On their way

The march for public education began at Palmyra-Eagle High School Saturday, above left, and continued its second leg in Fort Atkinson Sunday morning, heading down South Fourth Street toward Main Street and then on to Cambridge, above right. Related photos appear on page A3 and online.

The second leg of a 60-mile march to garner support for increased funding of public education stepped off in Fort Atkinson Sunday morning.

The four-day trek was organized by Wisconsin Public Education Network director Heather Dubois Bourenane and Milwaukee Public Schools Board director Megan O’Halloran in order to demand that state legislators restore $900 million that has been cut from Governor Tony Evers’ proposed education budget.

It kicked off Saturday in Palmyra — where the Palmyra-Eagle Area School District Board of Education soon will be voting on whether to dissolve the district due to a lack of funds — and will arrive at the state Capitol in Madison for a 2:30 p.m. Tuesday rally.

In between, the marchers were traveling through, and holding rallies in, Hebron, Fort Atkinson, Cambridge, Deerfield, Marshall and Sun Prairie.

As the marchers gathered beneath the historic 1901 watertower across from Fort Atkinson Middle School Sunday morning, Nick Niles of Milwaukee advised the group to contact their state legislators. Then Denise Engstrom, a third-grade teacher at Fort Atkinson’s Barrie Elementary School, took the microphone.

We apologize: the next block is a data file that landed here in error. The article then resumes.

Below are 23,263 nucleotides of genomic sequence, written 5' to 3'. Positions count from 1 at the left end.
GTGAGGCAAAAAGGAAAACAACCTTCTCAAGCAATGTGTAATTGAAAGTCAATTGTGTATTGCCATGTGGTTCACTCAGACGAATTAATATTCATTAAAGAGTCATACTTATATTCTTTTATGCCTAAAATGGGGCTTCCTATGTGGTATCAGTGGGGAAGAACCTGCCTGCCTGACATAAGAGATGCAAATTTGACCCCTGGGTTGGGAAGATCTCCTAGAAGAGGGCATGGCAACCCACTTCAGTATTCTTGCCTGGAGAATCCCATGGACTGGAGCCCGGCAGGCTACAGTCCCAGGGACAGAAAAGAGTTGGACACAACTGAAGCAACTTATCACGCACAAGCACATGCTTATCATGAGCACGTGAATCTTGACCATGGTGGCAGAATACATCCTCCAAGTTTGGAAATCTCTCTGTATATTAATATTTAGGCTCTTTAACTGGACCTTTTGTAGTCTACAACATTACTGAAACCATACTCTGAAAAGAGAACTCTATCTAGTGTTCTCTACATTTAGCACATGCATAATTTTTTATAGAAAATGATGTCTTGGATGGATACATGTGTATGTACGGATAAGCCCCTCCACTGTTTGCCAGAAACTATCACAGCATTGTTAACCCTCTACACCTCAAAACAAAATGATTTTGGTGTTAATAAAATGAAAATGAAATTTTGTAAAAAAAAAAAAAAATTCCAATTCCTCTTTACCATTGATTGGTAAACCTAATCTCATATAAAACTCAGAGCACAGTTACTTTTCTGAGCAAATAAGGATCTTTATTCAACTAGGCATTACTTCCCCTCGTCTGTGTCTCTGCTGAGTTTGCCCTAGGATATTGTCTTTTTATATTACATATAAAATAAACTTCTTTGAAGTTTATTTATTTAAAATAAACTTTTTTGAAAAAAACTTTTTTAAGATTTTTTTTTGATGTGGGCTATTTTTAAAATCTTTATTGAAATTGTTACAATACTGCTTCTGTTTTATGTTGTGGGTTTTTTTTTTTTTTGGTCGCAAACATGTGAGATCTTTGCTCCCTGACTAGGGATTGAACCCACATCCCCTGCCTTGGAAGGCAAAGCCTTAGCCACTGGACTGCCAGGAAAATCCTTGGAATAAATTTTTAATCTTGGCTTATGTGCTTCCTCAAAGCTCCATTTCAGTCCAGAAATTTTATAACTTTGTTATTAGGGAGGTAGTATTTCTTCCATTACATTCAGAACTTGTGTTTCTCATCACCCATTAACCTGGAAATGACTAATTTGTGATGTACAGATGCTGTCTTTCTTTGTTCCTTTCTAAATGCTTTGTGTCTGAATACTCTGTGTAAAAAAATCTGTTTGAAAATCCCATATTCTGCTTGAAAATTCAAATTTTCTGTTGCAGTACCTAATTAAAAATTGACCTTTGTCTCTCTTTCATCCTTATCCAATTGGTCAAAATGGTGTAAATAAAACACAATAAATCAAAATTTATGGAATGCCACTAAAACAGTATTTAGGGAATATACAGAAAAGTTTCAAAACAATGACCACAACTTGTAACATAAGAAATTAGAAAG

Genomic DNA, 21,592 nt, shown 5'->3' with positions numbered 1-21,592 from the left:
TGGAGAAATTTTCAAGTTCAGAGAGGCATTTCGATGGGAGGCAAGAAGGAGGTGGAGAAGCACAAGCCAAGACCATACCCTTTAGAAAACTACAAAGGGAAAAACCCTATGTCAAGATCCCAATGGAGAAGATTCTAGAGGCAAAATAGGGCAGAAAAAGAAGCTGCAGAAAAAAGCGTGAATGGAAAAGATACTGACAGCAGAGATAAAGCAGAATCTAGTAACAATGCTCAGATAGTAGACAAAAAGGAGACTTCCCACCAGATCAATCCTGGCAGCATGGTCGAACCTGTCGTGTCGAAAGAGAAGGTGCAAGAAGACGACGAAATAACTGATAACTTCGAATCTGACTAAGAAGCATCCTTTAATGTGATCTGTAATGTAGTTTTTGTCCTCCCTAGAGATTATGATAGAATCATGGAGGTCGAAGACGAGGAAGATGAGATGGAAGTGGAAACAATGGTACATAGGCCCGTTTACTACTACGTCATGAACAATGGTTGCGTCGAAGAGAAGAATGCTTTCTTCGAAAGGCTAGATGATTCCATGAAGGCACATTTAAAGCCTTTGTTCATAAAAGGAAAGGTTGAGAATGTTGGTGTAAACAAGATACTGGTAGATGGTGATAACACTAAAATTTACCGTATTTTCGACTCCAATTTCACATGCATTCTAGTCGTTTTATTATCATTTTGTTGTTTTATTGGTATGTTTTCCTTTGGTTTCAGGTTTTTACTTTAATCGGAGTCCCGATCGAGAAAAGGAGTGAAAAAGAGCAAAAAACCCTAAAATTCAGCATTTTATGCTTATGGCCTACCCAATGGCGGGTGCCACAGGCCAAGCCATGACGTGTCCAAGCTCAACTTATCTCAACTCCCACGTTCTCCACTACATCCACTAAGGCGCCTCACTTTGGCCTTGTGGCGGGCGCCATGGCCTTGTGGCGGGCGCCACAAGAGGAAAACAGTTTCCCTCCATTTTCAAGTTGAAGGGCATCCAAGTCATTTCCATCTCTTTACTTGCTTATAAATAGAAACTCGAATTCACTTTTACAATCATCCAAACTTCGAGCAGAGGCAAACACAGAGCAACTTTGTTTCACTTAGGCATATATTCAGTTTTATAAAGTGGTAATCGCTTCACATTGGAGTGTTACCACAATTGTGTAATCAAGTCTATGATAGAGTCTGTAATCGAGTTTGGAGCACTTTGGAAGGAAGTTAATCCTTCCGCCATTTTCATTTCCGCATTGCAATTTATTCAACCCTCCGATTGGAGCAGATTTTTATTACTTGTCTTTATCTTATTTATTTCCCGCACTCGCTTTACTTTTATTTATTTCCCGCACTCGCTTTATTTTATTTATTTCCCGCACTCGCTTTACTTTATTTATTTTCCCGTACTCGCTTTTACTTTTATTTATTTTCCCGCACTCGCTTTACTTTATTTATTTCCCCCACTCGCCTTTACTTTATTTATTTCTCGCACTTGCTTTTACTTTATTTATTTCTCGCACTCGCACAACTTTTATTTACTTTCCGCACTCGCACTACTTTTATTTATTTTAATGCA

“In 2011, someone in Madison thought they were going to stop us for fighting for our kids, fighting for our members, and obviously, they didn’t succeed, because here we are, still marching and still fighting for our kids and those that really have a passion for education,” Engstrom, president of the Fort Atkinson Education Association, said, referring to then-Governor Scott Walker’s Act 10 bill that effectively eliminated collective bargaining for most public-sector employees.

“I work every day in the elementary building and I know every day that my kids don’t have the resources they need like paper or pencils and I have to go out and purchase them myself or ask for donations — there are great organizations now that will help donate to a classroom, but I just think that’s wrong,” Engstrom said. “I think that really should be supported by everyone, and our education budget should not be cut, whether it be services ... or school supplies that they need.

“We know that public education is a great source for our kids. We need to continue fighting for that, and that’s why, again, we march today,” she added.

After thanking Jones Dairy Farm and Kwik Trip for their support of the march, Engstrom said: “Fight for our kids. Our kids need us, and the more we can continue calling on legislators and letting them know that they are being held accountable, and speaking up for (our kids), whether it be on a march or whether it be on social media, we need to keep doing that because they deserve that and our public schools deserve that.”

Displaying a banner and signs, the marchers walked north on Main Street and then west on Madison Avenue en route to Cambridge for a mid-day rally.

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